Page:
The strategic outlook of a country like foreign policy is more or less constant, whereas, strategic initiatives vary with governments.
The talk organised by the CPPR- Centre for Strategic Studies kicked off by identifying this stark distinction between two prime concepts of international relations discourse which are often used interchangeably.
The Chief of THE WEEK New Delhi Bureau, and a seasoned defence specialist, Mr R Prasannan was invited by CPPR, to share his thoughts and opinions on India’s Strategic Outlook in the Modi Era.In view of the National Interest of the country, a progressive strategic outlook is quintessential to position India a force to reckon with in the world order, and the very vigorous foreign policy agenda under the Modi government is indicative of this approach.
R Prasannan is an influential political commentator of India and has been a journalist for the last 30 years. He is currently posted as Chief of THE WEEK’s New Delhi bureau, and also writes a popular column in THE WEEK called “PMO Beat”. His insights on Defence & National Security, Foreign Policy, Politics, Law, Constitutional Affairs, Science, and Current Affairs is well-received in the media and political circles based in the national capital for the last 23 years. Having travelled widely around the world, reporting from conflict zones – the Kargil war, the Siachen conflict, Afghanistan during the anti-Taliban war following 9/11, the anti-Taliban war in Pakistan’s Swat valley, and the political developments in Tibet, to name a few has garnered him a lot of acclaims. His journalistic credentials include having covered major diplomatic events like Nuclear Security Summit in Seoul, the Nuclear deal in Washington, & Commonwealth, Non-Aligned and BRICS summits in various world capitals.
Mr. Prasannan attempted to give a historical analysis of the importance of strategic outlook and strategic initiative in the foreign diplomacy of India. Having established this distinction at the outset, he identified the two major strategic concerns of India – China and Pakistan.
The speaker chooses to disagree with the perception of neglect towards infrastructure in the Chinese border post the 1962 war, on the grounds that there have been political initiatives to relook at the Chinese border infrastructure from the 1980s. General Krishna Rao has been instrumental in pushing for this strategic change in the Chinese border. The result was Operation Falcon, which would modernise the northern border. Later, more focus was shifted to the diplomatic front to defuse the crisis with China. By the 1990s, India’s defence strategy in the Chinese border was characterised by unwillingness for any strategic initiatives. This was due to the changing power dynamic in the world with the disintegration of USSR et al. and the various domestic issues that India was embroiled.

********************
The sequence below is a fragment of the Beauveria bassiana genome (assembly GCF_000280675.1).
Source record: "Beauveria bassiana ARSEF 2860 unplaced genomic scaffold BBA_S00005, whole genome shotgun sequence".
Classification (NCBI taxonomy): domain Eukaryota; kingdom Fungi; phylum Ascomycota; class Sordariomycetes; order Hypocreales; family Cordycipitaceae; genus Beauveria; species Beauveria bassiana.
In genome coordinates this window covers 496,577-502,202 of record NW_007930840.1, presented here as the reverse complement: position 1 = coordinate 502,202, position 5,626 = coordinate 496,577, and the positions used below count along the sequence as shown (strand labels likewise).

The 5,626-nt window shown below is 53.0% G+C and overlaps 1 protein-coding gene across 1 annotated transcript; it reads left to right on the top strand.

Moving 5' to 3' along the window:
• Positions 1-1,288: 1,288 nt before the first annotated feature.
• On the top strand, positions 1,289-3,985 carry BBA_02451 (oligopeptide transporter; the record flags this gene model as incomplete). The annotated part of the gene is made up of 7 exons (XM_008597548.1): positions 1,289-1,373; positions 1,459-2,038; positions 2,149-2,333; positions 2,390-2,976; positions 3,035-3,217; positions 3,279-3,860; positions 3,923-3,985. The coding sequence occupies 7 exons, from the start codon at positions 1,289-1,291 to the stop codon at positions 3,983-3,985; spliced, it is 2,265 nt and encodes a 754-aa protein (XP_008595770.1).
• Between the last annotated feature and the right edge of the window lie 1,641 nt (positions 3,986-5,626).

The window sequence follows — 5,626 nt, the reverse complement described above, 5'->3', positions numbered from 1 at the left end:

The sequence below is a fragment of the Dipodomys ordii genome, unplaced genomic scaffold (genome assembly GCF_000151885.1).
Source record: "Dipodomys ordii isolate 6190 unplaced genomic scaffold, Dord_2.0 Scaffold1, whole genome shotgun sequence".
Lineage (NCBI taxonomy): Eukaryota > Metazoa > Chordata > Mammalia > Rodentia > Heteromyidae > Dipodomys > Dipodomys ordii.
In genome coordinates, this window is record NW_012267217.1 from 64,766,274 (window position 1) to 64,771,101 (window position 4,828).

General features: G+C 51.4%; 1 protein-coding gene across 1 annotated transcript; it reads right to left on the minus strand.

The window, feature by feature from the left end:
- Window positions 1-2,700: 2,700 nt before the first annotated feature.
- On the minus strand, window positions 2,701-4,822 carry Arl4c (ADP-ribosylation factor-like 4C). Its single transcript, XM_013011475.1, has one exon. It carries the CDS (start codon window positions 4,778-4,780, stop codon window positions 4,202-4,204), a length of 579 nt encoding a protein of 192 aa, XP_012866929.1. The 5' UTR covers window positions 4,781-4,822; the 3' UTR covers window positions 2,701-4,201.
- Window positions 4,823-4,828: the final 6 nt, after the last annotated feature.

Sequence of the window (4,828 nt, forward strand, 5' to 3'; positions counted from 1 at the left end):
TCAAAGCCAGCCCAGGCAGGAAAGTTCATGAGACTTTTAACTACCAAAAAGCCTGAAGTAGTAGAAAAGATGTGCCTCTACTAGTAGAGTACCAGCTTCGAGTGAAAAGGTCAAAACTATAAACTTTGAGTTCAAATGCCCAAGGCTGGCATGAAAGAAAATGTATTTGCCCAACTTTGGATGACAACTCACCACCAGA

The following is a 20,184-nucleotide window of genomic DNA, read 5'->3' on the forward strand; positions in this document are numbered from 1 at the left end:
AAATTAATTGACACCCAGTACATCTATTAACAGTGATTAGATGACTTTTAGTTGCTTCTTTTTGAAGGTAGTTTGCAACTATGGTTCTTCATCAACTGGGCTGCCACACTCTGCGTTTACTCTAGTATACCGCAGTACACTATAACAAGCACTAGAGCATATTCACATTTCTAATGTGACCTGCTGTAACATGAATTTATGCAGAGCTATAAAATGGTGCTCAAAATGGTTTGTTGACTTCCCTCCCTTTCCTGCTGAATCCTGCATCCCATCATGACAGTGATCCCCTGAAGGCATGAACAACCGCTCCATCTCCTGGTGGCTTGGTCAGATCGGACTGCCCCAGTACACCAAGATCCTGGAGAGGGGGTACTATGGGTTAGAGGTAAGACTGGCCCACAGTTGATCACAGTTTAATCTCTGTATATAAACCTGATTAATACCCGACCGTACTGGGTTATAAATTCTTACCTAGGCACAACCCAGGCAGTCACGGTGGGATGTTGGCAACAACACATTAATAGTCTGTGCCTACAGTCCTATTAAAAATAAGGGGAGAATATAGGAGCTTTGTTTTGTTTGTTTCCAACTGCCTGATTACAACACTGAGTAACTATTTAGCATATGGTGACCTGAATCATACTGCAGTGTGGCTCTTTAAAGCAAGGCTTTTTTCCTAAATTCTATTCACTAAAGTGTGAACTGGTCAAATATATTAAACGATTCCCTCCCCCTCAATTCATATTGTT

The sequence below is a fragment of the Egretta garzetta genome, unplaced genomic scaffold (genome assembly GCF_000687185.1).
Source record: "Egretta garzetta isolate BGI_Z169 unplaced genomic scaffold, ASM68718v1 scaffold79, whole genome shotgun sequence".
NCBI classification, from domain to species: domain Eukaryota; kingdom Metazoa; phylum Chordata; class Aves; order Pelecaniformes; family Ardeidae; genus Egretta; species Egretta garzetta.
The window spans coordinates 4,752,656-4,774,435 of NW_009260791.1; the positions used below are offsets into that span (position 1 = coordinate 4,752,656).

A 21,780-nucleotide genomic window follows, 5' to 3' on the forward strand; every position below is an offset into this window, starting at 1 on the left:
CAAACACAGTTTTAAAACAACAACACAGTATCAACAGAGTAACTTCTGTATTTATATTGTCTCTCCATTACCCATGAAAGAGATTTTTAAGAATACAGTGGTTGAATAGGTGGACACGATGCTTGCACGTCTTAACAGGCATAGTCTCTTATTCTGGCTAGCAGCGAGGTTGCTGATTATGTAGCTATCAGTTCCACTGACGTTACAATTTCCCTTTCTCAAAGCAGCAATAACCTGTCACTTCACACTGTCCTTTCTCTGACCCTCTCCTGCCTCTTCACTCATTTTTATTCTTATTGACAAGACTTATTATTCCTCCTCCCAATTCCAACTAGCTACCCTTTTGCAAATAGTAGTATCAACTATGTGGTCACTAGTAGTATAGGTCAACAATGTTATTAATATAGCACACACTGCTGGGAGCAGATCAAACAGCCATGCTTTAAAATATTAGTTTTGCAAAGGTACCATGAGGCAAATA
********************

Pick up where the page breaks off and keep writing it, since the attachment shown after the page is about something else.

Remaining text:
The insurgency in Kashmir saw an increased demand for the troops to contain the same. This led to what can be called one of the master strokes in Indian diplomacy with China. India signed two treaties with China, the result of which was a deal by which India could withdraw its troops from the Chinese border and deploy it in Kashmir. The price that India had to pay was calling off Operation Falcon, a project that was already slackening. The speaker also piped in the clever moves resorted by both the countries. If the Chinese took advantage of this and moved the 149 division to Tibet and later the 61 division with its brigades; India responded by moving three squadrons to the border areas. The Chinese technological advancement was such that one operation of airlift could move an entire brigade of troops with equipment whereas India moved one regiment of Brahmos towards the West to Ladakh and one to the East. The revolutionary improvement in the strike range from 45kms to 290kms, and the border infrastructure by constructing roads on an average of 2000kms every year over a period of three years were crucial. This meant an increased mobility for the troops, an advanced landing in the ground area and the possibility of tactical airlifting for the Indian army.